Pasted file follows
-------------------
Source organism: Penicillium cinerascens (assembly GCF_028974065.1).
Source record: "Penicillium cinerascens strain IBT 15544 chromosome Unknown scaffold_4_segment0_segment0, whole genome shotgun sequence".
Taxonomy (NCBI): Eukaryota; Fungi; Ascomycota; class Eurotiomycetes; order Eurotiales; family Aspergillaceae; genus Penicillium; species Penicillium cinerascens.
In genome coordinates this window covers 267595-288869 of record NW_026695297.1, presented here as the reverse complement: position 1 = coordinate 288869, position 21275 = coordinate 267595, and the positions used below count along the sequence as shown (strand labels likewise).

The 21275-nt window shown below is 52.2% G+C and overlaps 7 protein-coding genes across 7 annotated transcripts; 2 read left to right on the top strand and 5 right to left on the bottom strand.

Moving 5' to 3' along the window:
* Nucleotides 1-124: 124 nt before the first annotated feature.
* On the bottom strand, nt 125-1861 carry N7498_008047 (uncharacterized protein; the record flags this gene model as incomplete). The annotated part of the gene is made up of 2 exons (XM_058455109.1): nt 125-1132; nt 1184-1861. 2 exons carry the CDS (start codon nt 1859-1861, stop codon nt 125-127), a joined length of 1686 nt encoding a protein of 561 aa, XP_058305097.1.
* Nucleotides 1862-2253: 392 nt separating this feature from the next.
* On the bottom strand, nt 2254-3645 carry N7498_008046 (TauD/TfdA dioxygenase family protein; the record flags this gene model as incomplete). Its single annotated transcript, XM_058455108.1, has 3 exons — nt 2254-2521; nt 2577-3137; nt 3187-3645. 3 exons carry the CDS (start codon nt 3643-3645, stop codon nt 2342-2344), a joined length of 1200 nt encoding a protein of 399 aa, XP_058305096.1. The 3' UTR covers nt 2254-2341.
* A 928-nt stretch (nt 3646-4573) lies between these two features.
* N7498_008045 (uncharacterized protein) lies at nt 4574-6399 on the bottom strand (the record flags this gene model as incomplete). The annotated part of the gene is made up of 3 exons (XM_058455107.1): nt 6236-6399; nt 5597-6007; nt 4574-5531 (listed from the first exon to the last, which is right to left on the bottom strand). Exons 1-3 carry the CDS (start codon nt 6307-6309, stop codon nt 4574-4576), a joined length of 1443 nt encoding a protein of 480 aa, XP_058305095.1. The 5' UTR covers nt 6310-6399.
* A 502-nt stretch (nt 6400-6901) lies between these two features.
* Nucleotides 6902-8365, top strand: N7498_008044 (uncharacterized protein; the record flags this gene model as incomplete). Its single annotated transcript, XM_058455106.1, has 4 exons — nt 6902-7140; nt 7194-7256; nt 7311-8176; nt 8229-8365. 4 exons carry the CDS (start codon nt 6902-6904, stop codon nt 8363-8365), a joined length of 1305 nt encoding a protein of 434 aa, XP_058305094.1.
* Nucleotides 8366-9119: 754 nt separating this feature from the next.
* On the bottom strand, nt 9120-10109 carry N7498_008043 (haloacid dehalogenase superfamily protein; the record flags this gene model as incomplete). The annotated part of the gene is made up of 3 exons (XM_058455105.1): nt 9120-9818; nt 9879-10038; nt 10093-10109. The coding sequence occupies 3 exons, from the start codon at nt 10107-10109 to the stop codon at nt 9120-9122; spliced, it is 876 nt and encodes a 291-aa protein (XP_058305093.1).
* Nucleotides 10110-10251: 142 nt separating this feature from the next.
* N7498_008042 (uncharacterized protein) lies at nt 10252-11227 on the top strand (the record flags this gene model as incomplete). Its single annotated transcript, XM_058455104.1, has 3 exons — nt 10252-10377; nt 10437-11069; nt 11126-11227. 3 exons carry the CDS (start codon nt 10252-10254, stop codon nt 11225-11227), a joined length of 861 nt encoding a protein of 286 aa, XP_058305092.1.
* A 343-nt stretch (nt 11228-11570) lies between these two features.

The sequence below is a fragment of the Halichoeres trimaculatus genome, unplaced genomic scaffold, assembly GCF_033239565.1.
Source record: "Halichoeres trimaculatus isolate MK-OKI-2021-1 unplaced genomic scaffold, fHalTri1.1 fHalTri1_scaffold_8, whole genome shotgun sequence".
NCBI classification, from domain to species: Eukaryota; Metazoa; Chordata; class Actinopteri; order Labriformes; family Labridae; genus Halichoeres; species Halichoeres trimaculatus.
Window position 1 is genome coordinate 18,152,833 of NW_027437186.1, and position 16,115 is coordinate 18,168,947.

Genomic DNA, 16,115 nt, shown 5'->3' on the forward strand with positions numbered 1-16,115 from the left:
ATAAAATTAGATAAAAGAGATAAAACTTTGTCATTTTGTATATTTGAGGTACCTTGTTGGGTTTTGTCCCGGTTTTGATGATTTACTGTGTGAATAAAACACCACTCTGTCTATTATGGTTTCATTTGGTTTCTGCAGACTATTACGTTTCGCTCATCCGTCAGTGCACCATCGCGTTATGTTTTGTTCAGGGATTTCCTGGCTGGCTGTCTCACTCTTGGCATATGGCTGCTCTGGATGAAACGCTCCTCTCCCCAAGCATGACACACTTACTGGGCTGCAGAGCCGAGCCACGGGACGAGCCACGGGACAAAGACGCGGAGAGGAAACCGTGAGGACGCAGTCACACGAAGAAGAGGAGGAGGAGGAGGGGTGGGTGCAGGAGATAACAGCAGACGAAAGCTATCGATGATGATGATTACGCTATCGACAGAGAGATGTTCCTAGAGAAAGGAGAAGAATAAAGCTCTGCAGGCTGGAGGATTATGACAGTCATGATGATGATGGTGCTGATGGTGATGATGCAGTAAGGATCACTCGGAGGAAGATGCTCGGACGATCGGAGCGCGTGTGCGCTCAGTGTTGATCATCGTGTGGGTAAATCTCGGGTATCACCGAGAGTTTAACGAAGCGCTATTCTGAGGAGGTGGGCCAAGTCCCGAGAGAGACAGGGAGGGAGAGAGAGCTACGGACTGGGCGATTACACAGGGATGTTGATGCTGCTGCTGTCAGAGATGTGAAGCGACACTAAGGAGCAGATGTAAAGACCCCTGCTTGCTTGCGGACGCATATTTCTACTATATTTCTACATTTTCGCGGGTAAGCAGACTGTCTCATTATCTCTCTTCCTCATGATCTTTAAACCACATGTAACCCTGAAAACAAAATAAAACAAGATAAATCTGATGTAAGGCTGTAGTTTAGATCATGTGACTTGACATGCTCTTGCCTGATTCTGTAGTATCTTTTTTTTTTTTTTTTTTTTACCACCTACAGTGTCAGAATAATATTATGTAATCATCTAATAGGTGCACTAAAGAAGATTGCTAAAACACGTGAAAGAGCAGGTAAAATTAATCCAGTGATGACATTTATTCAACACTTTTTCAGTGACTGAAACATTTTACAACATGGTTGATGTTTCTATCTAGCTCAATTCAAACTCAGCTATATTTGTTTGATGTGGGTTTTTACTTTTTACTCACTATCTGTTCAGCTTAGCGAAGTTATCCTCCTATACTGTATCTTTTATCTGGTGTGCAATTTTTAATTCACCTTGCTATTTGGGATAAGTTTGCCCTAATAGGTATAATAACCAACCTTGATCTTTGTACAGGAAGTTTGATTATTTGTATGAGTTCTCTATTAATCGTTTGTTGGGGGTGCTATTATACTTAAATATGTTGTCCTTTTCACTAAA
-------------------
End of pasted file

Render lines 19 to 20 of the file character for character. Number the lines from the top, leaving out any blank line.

* A 343-nt stretch (nt 11228-11570) lies between these two features.

The sequence below is a fragment of the Halichoeres trimaculatus genome, unplaced genomic scaffold, assembly GCF_033239565.1.